Iran honoring safety regulations in building Bushehr power plant: UN agency
VIENNA (AFP) Apr 22, 2005
Iran is honoring international safety operating standards in building its first nuclear power plant, with Russian help, in the southeast of the country, a UN atomic agency official said Friday.
Both the United States and Israel have objected to the building of the Bushehr reactor, which could go online at the end of next year, as they claim Iran is secretly trying to develop nuclear weapons and that having such a facility will be a proliferation risk.
Ken Brockman, director of the division of nuclear installation safety of the International Atomic Energy Agency (IAEA), was only speaking of the current construction of the facility, which is monitored by the IAEA, and whether the plant would be safe from an operational point of view, not whether it would be a security risk.
"So far, so good," Brockman told reporters.
He was speaking on the sidelines of a nuclear safety meeting of the 65-nation Convention on Nuclear Safety at IAEA headquarters in Vienna.
Brockman said the IAEA is "trying to find ways (so that) the Iranian state ... has the expertise to be able to safely operate this facility, remembering, once again, it's a commercial nuclear power plant and that's the aspect in which we're providing this particular guidance and assistance to the Islamic republic of Iran."
Brockman said the IAEA had "projects ongoing with the regulatory body of Iran to make sure they have an effective regulatory body" and also with Russia, which is helping Iran build the Bushehr reactor.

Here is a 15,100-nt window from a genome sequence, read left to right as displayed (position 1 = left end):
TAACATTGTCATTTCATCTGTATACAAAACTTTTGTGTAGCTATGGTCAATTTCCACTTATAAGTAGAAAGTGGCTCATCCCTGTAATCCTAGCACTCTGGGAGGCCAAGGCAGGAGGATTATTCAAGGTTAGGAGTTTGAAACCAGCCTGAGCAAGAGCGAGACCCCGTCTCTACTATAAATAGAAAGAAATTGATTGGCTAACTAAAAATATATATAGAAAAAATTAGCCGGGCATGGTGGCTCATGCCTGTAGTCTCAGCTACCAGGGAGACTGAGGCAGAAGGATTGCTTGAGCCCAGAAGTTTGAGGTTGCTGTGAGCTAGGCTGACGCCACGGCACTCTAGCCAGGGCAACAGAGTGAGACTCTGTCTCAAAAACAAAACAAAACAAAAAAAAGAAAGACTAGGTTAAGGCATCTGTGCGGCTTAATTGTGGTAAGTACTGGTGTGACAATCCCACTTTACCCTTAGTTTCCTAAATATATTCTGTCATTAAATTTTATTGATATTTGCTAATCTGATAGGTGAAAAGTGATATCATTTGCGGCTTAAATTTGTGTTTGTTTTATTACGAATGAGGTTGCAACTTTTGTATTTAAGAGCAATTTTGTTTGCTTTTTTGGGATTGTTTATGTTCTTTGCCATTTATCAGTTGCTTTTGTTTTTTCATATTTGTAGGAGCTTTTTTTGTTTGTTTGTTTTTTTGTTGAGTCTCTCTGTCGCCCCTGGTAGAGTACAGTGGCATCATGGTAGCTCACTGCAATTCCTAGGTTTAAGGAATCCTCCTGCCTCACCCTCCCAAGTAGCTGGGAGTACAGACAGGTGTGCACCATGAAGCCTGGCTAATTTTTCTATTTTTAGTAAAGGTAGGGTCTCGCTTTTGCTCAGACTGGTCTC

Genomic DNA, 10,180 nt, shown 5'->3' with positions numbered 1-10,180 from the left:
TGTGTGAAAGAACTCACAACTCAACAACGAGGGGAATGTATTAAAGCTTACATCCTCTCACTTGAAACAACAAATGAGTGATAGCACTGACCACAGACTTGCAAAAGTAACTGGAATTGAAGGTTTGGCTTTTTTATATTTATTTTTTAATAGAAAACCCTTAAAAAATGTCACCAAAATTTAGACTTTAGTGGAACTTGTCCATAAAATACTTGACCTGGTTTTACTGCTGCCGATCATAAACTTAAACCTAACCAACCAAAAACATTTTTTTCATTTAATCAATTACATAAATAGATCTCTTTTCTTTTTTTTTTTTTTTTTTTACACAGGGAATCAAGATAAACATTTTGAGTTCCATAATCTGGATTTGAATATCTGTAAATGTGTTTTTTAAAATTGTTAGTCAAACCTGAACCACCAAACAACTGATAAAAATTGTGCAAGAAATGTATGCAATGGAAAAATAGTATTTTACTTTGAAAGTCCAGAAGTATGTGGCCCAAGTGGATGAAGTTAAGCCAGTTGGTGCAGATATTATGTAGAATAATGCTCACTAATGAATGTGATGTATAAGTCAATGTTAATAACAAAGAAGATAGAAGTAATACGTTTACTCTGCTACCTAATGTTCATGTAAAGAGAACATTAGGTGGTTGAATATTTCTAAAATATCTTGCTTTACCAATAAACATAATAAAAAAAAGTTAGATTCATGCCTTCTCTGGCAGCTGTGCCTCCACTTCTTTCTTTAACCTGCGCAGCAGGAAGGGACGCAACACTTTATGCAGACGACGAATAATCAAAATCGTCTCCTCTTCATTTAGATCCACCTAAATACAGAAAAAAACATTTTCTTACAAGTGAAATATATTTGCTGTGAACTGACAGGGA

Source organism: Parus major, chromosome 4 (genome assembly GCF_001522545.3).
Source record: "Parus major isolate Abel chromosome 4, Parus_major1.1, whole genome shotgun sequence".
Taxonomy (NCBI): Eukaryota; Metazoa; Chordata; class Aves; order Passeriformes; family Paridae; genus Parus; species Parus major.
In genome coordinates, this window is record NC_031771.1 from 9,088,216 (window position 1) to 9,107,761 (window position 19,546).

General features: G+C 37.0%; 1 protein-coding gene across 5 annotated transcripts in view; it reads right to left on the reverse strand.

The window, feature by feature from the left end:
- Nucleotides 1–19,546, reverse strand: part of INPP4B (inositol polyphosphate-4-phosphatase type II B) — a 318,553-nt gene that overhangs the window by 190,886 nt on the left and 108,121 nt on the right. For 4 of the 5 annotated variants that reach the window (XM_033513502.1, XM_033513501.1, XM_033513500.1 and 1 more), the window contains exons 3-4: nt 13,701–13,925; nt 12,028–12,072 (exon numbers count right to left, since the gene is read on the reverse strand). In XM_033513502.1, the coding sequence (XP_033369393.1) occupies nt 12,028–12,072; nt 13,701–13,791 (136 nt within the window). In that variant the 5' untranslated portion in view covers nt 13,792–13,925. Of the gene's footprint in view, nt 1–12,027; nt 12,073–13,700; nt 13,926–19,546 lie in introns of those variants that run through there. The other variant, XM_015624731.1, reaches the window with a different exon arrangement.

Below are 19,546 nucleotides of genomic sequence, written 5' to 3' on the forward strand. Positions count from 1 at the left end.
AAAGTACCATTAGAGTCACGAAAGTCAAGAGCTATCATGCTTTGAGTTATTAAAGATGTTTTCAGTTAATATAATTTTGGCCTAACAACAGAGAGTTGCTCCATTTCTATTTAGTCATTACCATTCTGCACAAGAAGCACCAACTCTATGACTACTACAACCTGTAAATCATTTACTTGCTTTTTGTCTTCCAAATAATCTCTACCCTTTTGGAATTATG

Brockman said the Iranians had shown a commitment "to doing appropriate quality checks" at Bushehr.
"I've seen many applications out there where the Iranians have identified construction that did not meet their quality standards and they've been very aggressive in going in and replacing it and making sure it does," he said.
Bushehr, which will be Iran's first nuclear power reactor, is being built under an agreement between the Russian and Iranian governments for 800 million dollars (615 million euros).
Russia signed a technological cooperation agreement with Tehran in 2002 that opened the way for construction of up to five reactors -- including a second one at Bushehr -- over the coming 10 years.
The agreement on Bushehr hinges on Iran's agreement to return the spent nuclear fuel to Russia for storage -- a provision both Russia and the West were insisting on to make sure that the Islamic state does not use the material to produce a nuclear weapon.All rights reserved. © 2005 Agence France-Presse. Sections of the information displayed on this page (dispatches, photographs, logos) are protected by intellectual property rights owned by Agence France-Presse. As a consequence, you may not copy, reproduce, modify, transmit, publish, display or in any way commercially exploit any of the content of this section without the prior written consent of Agence France-Presse.